Minority Pedestrians more Likely than Whites to be Hit by Cars
The United States is reportedly experiencing an “epidemic” of pedestrians being hit and killed by automobiles, with minorities suffering proportionally more of these fatalities than whites.
The National Complete Streets Coalition, a program of Smart Growth America, says in a new study (pdf) that 47,025 people were killed by cars between 2003 and 2012, for an average of one person every eight minutes. That total is 16 times greater than the number of those killed in natural disasters during the same period.
Pedestrian deaths as a proportion of overall traffic deaths have gone up since 2009, reaching almost 15% of all traffic fatalities in the country by 2012.
But the most startling statistics were those involving minorities, the report showed. Death rates for blacks were 60% higher than Caucasians (non-Hispanic), while fatality rates for Hispanics were 43% higher than whites. In some states the disparities were much higher.
Members of South Carolina’s Hispanic population were 189% more likely than whites to be killed as pedestrians. In Wisconsin, African Americans were 145% more likely than whites to be killed.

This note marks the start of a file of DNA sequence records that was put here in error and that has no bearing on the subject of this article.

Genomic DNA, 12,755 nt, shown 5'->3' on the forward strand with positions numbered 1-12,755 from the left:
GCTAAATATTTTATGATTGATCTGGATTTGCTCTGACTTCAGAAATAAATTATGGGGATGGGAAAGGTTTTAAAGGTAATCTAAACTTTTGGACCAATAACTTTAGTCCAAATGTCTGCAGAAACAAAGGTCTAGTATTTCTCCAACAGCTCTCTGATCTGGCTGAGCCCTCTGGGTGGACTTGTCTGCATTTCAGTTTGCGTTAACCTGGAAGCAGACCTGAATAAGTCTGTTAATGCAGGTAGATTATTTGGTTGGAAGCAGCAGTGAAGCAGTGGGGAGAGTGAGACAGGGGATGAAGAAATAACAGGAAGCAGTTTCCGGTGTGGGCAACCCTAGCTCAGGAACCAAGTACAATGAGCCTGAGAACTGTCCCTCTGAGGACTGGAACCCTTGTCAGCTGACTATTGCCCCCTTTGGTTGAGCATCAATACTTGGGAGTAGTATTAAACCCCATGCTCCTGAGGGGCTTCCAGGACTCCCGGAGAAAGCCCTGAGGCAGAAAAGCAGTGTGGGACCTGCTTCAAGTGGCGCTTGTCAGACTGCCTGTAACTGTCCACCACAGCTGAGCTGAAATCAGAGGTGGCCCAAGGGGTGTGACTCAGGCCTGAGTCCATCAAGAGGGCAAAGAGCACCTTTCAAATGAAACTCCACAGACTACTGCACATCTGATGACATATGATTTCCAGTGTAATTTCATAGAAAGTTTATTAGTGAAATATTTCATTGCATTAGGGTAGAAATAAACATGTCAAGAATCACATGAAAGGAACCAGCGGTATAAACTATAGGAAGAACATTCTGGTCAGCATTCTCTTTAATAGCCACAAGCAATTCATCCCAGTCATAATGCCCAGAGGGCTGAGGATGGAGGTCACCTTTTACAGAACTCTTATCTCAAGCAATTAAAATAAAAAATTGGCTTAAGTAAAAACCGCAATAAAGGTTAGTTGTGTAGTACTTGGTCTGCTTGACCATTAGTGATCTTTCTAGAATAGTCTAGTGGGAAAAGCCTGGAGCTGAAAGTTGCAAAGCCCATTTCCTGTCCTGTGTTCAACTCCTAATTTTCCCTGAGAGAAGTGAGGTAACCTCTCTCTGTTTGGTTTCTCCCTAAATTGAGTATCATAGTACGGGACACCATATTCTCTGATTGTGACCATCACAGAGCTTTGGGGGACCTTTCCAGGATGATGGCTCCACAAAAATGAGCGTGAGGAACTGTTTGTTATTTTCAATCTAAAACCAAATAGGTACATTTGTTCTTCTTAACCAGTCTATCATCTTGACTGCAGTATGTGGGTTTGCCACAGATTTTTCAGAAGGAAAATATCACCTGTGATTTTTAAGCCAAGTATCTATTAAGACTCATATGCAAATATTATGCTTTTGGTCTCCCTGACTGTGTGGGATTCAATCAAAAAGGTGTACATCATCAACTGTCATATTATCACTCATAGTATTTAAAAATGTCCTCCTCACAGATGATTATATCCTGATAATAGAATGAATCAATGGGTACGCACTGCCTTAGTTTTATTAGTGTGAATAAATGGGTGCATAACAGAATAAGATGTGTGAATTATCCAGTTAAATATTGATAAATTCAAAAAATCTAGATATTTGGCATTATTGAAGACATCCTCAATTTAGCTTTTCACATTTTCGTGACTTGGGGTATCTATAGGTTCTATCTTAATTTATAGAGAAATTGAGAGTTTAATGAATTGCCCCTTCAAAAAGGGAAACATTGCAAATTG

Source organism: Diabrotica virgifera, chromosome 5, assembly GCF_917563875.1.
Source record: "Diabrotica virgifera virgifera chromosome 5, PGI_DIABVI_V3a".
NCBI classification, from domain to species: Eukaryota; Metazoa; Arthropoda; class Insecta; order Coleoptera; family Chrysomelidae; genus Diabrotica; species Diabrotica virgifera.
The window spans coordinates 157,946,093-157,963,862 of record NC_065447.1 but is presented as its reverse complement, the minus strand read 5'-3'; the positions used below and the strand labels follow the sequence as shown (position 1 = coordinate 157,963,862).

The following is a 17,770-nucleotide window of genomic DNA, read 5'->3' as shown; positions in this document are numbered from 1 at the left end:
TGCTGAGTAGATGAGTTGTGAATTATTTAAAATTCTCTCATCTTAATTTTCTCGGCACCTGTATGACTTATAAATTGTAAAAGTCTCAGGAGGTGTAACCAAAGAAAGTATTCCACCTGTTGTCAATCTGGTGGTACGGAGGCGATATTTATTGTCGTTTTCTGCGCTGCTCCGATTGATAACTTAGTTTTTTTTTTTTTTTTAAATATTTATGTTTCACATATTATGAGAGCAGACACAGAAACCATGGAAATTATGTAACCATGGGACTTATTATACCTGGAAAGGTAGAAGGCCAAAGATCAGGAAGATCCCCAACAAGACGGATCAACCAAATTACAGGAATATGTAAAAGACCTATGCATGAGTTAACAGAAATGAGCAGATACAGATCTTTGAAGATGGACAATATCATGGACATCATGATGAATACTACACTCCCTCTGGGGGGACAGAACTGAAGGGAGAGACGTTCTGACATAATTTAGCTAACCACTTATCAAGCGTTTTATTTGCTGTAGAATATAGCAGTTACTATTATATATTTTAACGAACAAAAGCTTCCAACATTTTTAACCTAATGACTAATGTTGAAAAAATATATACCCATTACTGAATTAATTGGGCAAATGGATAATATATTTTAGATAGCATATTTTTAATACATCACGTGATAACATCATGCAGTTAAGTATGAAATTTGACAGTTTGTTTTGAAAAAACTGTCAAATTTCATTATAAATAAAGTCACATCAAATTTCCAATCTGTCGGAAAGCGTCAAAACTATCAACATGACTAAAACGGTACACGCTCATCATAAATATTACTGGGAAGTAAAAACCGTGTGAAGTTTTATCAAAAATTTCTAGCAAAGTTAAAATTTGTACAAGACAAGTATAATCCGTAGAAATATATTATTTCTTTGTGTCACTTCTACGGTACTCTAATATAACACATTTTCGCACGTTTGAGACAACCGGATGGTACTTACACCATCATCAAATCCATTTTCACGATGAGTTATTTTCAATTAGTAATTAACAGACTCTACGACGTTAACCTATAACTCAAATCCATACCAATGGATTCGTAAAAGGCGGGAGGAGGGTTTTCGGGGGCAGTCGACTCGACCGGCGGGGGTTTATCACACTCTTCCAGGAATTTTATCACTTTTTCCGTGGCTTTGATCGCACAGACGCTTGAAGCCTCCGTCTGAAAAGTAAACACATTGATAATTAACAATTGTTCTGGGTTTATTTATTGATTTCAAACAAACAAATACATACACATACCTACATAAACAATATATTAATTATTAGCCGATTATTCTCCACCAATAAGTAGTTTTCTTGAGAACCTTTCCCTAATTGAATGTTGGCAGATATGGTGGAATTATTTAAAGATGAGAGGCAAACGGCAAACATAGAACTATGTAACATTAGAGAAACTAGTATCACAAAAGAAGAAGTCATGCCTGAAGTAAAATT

“Low-income people of color are hit hardest because they are the ones who are least considered in issues of community safety,” Barbara Lott-Holland, co-chair of the Los Angeles Bus Riders Union, told Common Dreams. “Our society looks at this class as disposable and not having a voice, but we do.”
According to the study, the racial disparities are because more people of color walk to work, live in urban areas or live in suburban areas near dangerous roads.
The report also showed young people and the elderly are also vulnerable to high rates of pedestrian fatalities. People over 65 made up 21% of all such deaths, even though they represent only 12.6% of the U.S. population. Among those 15 and younger, pedestrian fatalities were the third leading cause of death, the study found.
To Learn More:
Nationwide ‘Epidemic’ Of Pedestrian Deaths a Failure of Social Justice: Report (by Sarah Lazare, Common Dreams)
Dangerous by Design 2014 (Smart Growth America and National Complete Streets Coalition) (pdf)
Don’t Walk! Orlando Most Dangerous City for Pedestrians (Boston Safest) (by Noel Brinkerhoff, AllGov)
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